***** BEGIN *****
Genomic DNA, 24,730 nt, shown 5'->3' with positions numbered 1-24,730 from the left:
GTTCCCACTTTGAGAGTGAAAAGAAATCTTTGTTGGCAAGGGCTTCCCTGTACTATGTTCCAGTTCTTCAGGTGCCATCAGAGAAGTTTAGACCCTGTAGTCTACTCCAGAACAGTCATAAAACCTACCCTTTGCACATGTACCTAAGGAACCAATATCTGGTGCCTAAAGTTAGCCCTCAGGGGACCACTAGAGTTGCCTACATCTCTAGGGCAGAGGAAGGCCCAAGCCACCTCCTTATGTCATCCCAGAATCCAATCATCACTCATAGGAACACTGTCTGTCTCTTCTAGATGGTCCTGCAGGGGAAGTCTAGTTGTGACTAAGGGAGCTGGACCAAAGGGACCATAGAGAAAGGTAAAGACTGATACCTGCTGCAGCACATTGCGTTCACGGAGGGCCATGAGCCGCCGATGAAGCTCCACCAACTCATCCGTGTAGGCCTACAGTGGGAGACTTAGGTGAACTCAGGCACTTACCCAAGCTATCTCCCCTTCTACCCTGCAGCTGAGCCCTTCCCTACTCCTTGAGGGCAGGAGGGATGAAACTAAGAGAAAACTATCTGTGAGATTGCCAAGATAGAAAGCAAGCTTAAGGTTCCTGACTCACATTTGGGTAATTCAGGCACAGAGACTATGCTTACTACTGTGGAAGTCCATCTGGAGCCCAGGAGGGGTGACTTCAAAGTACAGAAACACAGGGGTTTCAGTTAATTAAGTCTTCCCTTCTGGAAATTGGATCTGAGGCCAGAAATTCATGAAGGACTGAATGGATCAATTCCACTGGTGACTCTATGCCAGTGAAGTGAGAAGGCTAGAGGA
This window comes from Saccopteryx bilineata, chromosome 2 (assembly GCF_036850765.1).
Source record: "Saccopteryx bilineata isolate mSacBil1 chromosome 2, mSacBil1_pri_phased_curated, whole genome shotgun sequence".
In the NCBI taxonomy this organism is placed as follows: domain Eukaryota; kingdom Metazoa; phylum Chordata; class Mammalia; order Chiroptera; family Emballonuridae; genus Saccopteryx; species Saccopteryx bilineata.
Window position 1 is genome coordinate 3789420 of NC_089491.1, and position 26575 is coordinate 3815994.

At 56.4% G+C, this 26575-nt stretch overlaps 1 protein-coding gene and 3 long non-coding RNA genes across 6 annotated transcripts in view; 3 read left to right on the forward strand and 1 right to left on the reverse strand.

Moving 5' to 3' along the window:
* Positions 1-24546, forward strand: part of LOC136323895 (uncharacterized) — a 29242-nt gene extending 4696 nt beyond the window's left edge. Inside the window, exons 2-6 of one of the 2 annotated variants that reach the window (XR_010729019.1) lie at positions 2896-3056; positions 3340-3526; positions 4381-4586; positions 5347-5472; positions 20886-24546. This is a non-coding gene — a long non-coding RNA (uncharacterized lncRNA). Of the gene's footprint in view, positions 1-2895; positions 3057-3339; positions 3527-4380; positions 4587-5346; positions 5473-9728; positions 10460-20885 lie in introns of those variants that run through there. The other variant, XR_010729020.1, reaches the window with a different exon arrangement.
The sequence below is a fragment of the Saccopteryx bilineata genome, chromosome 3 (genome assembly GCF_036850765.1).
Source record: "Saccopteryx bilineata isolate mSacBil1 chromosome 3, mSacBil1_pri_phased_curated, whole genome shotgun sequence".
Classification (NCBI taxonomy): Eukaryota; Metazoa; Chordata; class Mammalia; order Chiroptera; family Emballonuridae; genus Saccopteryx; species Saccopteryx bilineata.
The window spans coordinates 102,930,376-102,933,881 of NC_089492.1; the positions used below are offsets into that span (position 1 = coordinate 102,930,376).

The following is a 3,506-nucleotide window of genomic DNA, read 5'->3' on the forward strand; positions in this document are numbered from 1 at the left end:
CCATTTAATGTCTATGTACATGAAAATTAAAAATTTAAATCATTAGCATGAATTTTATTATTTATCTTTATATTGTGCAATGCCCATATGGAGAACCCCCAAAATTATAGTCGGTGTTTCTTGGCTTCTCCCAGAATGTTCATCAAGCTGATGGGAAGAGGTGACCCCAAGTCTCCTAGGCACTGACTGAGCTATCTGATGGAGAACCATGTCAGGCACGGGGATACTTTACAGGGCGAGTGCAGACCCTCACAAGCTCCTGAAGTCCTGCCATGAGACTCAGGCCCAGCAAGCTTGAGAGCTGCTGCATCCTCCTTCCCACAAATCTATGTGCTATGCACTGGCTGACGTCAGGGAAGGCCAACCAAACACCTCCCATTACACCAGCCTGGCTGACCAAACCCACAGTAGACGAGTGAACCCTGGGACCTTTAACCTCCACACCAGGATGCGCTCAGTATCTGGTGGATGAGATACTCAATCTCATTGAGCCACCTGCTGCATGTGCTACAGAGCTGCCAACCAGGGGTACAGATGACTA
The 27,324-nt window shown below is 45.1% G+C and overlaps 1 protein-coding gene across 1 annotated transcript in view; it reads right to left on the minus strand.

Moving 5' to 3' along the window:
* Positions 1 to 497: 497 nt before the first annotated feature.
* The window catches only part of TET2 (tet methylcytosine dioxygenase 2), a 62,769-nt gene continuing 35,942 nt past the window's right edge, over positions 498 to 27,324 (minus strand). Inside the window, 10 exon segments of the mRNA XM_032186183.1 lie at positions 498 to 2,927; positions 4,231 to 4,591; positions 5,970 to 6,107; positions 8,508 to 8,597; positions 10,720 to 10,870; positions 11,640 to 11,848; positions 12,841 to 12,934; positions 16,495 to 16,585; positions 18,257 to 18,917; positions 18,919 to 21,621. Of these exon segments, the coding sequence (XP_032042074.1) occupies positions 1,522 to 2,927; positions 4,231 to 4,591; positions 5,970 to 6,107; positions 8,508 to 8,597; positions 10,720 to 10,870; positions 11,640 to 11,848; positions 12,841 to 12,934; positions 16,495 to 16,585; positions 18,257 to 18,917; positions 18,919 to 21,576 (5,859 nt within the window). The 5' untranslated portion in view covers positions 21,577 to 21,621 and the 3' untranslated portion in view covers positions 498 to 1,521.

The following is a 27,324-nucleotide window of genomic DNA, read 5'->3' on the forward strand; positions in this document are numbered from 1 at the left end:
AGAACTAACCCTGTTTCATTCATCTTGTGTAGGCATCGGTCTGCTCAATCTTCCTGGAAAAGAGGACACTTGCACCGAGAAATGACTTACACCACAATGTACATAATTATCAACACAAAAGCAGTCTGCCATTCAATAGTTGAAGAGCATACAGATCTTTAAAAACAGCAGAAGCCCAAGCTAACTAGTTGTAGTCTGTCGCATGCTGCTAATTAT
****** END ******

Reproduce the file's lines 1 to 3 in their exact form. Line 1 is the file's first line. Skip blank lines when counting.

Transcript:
Genomic DNA, 24,730 nt, shown 5'->3' with positions numbered 1-24,730 from the left:
GTTCCCACTTTGAGAGTGAAAAGAAATCTTTGTTGGCAAGGGCTTCCCTGTACTATGTTCCAGTTCTTCAGGTGCCATCAGAGAAGTTTAGACCCTGTAGTCTACTCCAGAACAGTCATAAAACCTACCCTTTGCACATGTACCTAAGGAACCAATATCTGGTGCCTAAAGTTAGCCCTCAGGGGACCACTAGAGTTGCCTACATCTCTAGGGCAGAGGAAGGCCCAAGCCACCTCCTTATGTCATCCCAGAATCCAATCATCACTCATAGGAACACTGTCTGTCTCTTCTAGATGGTCCTGCAGGGGAAGTCTAGTTGTGACTAAGGGAGCTGGACCAAAGGGACCATAGAGAAAGGTAAAGACTGATACCTGCTGCAGCACATTGCGTTCACGGAGGGCCATGAGCCGCCGATGAAGCTCCACCAACTCATCCGTGTAGGCCTACAGTGGGAGACTTAGGTGAACTCAGGCACTTACCCAAGCTATCTCCCCTTCTACCCTGCAGCTGAGCCCTTCCCTACTCCTTGAGGGCAGGAGGGATGAAACTAAGAGAAAACTATCTGTGAGATTGCCAAGATAGAAAGCAAGCTTAAGGTTCCTGACTCACATTTGGGTAATTCAGGCACAGAGACTATGCTTACTACTGTGGAAGTCCATCTGGAGCCCAGGAGGGGTGACTTCAAAGTACAGAAACACAGGGGTTTCAGTTAATTAAGTCTTCCCTTCTGGAAATTGGATCTGAGGCCAGAAATTCATGAAGGACTGAATGGATCAATTCCACTGGTGACTCTATGCCAGTGAAGTGAGAAGGCTAGAGGA
This window comes from Saccopteryx bilineata, chromosome 2 (assembly GCF_036850765.1).